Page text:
Question 30

With respect to continuous renal replacement therapy (CRRT) in the critically ill:

a) Draw a labelled diagram to represent the circuit for continuous veno-venous diafiltration (CVVHDF).

b) Define the following terms and briefly explain their relevance in CRRT:

i. Dialysis dose

ii. Transmembrane pressure

iii. Sieving coefficient

iv. Filtration fraction

a)
Diagram expected to be appropriately labelled and depict access and return lines, filter, dialysate, effluent and replacement fluid and include sites of pressure measurement and pumps

b)
(i)
Dialysis dose is equivalent to the effluent rate in ml/kg/hour.
Effluent rate = ultrafiltration rate for haemofiltration (CVVH)
= dialysis rate for haemodialysis (CVVHD)
= ultrafiltration rate + dialysis rate for haemodiafiltration (CVVHDF)
Dialysis doses (effluent rates) greater than 25 ml/kg/hr have not been shown to improve outcome but
it is reasonable to run at higher rates to compensate for downtime when the circuit has clotted or
been taken down to allow for patient transfer/treatment

(ii)
Transmembrane pressure (TMP) = (Filter pressure + Return pressure) / 2 –
(Effluent pressure)
High TMPs with normal return pressures indicate a problem with the filter. High TMPs with high
return pressures indicate a problem with the return line +/- the filter
Different filter membrane properties can produce different ultrafiltration rates for the same TMP.
Filters that are highly permeable to water (high flux membranes) allow more water to cross the
membrane for a given TMP.

(iii)
Sieving coefficient (SC) = Ultrafiltrate concentration / Blood concentration
SC is a measure of how effectively a substance is removed through the filter.
SC = 0 means the substance is not filtered at all e.g. protein sized molecules
SC = 1 means the substance is completely filtered e.g. urea, creatinine
SC depends on solute molecule size, protein binding and filter porousness

(iv)
Filtration fraction = Ultrafiltration rate / Blood flow rate* and should  0.25
* Strictly plasma flow rate (blood pump rate x 1 – Hct)
I.e. fraction of plasma that is removed from blood during filtration
Higher filtration fractions predispose to filter clotting through haemoconcentration.

Discussion

A diagram which could " to be appropriately labelled and depict access and return lines, filter, dialysate, effluent and replacement fluid and include sites of pressure measurement and pumps" exists on this site, and is reproduced here:

Because this diagram was not produced by Gambro or Fresenius, one should not hang their reputation on its accuracy. Also, an omission has been pointed out by the readers - blood warmers do not appear on the diagram. The position of blood warming coils on this device is in two usual places: on goes on the dialysate circuit before the dialysate pump, and the other goes on the blood circuit at the very end of the return line, after the pressure gauge.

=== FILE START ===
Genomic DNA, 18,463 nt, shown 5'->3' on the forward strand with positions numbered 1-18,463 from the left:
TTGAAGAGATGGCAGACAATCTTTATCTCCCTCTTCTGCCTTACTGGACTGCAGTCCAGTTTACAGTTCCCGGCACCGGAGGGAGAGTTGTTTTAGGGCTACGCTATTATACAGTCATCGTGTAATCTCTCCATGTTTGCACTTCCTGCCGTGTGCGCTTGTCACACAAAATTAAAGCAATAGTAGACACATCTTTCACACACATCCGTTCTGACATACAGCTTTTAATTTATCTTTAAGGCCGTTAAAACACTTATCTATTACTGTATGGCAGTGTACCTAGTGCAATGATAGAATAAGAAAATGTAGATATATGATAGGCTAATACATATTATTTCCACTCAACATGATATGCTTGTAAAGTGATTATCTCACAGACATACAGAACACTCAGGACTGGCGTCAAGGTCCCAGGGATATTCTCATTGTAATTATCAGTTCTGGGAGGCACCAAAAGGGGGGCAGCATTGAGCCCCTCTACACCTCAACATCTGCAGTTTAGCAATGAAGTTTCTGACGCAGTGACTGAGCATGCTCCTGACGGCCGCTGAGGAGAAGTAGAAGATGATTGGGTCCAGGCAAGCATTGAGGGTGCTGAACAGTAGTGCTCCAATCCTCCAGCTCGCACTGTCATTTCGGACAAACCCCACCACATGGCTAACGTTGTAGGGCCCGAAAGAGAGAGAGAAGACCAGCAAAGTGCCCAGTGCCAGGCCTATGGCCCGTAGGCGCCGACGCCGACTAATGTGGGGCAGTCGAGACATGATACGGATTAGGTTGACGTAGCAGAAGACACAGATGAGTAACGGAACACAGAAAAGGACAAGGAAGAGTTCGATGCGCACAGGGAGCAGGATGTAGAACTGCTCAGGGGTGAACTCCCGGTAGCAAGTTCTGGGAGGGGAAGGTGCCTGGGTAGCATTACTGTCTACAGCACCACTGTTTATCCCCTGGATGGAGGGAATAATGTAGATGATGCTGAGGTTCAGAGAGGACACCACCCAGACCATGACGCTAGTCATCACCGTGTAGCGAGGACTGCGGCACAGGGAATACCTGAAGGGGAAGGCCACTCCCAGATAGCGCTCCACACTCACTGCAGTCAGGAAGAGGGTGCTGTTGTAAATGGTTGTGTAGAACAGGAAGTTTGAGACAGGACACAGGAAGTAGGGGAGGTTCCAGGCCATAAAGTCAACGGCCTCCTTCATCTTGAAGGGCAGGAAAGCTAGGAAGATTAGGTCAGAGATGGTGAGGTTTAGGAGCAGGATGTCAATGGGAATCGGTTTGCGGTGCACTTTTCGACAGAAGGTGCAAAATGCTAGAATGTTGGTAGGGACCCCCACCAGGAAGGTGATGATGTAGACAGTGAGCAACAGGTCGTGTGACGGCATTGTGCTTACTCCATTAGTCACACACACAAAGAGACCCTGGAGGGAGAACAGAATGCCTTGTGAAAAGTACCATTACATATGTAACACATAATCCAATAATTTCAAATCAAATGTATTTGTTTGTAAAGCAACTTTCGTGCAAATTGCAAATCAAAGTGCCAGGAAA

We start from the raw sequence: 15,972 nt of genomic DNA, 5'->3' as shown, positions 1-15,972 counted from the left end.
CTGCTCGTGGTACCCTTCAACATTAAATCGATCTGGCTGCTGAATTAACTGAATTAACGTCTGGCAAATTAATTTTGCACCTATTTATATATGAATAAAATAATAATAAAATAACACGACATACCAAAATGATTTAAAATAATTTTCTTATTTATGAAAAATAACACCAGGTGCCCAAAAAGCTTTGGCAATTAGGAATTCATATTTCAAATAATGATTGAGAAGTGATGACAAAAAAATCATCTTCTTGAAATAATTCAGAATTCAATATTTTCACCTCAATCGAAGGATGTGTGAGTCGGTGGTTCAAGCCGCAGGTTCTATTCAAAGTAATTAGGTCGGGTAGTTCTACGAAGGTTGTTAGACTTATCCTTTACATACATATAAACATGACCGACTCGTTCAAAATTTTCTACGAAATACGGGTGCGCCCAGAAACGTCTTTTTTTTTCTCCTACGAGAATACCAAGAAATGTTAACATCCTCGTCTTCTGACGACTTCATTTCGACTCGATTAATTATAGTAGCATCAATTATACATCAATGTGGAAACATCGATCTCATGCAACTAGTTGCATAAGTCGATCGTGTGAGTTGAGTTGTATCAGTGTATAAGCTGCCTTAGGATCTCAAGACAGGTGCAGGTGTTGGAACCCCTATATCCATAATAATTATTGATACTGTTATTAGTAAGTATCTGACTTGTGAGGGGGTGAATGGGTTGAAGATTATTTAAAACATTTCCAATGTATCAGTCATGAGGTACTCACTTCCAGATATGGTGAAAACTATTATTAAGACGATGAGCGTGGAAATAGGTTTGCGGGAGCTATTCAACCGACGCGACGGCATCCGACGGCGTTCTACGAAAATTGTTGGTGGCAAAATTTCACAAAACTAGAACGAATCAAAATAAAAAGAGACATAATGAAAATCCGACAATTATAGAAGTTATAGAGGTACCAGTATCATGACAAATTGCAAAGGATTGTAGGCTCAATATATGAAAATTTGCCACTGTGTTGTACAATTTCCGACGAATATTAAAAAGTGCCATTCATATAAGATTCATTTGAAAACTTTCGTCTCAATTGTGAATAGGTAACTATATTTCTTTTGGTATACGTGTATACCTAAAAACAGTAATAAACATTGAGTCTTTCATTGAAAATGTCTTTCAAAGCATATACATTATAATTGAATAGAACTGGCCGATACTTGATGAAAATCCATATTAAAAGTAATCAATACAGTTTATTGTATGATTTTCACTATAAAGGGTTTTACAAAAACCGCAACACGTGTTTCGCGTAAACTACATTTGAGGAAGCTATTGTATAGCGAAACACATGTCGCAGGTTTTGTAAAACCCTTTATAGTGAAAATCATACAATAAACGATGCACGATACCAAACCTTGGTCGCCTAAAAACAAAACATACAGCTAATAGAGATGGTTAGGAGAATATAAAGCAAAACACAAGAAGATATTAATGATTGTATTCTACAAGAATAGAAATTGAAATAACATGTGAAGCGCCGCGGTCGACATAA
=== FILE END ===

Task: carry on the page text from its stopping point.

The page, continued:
The definitions and their relevance to CRRT:

Dialysis dose

Theoretically:

• Definition of "dose" in CRRT is volume of blood "purified."
• Measure of "dose" in CRRT: clearance rate of a representative marker solute.

Practically:

• Dialysis dose is equivalent to the effluent rate in ml/kg/hour.
• Effluent rate is the ultrafiltration rate for haemofiltration (CVVH), or the sum of ultrafiltration rate and dialysis rate for CVVHDF

Relevance to CRRT:

• Prescribed dose is the effluent rate
• No benefit in outcomes with doses in excess of 25ml/kg/hr
• Practically, higher doses may be necessary to compensate for circuit downtime

Transmembrane pressure

Definition

Transmembrane pressure (TMP) = (PF + PR) / 2 – PE

Where

PF = Filter pressure

PR = Return pressure

PE = Effluent pressure

Relevance to CRRT:

• High TMP with normal return pressure suggests there is a filter problem
• High TMP with high return pressure suggests either the filter or the return line are the problem
• At any given TMP, the actual ultrafiltration rate will vary for membranes with different permeabilities

Sieving coefficient

Definition

Sieving coefficient (SC) = Ultrafiltrate concentration / Blood concentration

Relevance to CRRT:

• The sieving coefficient of any given molecule determines the success of its removal by CVVHDF
• SC depends on numerous factors, and is different for each molecule.
• Some of its determinants include:
• Molecule size of the solute
• Protein binding of the solute
• Charge of the solute and of the filter membrane
• Size and number of pores in the filter membrane

Filtration fraction

Definition

Filtration fraction = Ultrafiltration rate / Blood flow rate

more accurately:

Filtration fraction = Ultrafiltration rate / (blood pump rate × (1 – Haematocrit))

Relevance to CRRT:

• The filtration fraction is literally the fraction of plasma which is removed from blood during haemofiltration
• The ideal filtration fraction at a haematocrit of 0.30 is around 0.25
• Anything higher than this increases the risk of filter failure due to haemoconcentration.
• A higher TMP increases the filtration fraction
• A higher blood oncotic pressure decreases the filtration fraction

References

Bellomo, Rinaldo, and Claudio Ronco. "Nomenclature for continuous renal replacement therapies." Critical Care Nephrology. Springer Netherlands, 1998. 1169-1176.

Locatelli, Francesco, et al. "Dialysis dose and frequency." Nephrology Dialysis Transplantation 20.2 (2005): 285-296.

Claure-Del Granado, Rolando, et al. "Effluent volume in continuous renal replacement therapy overestimates the delivered dose of dialysis." Clinical Journal of the American Society of Nephrology 6.3 (2011): 467-475.

Clark, William R., et al. "Dose determinants in continuous renal replacement therapy." Artificial organs 27.9 (2003): 815-820.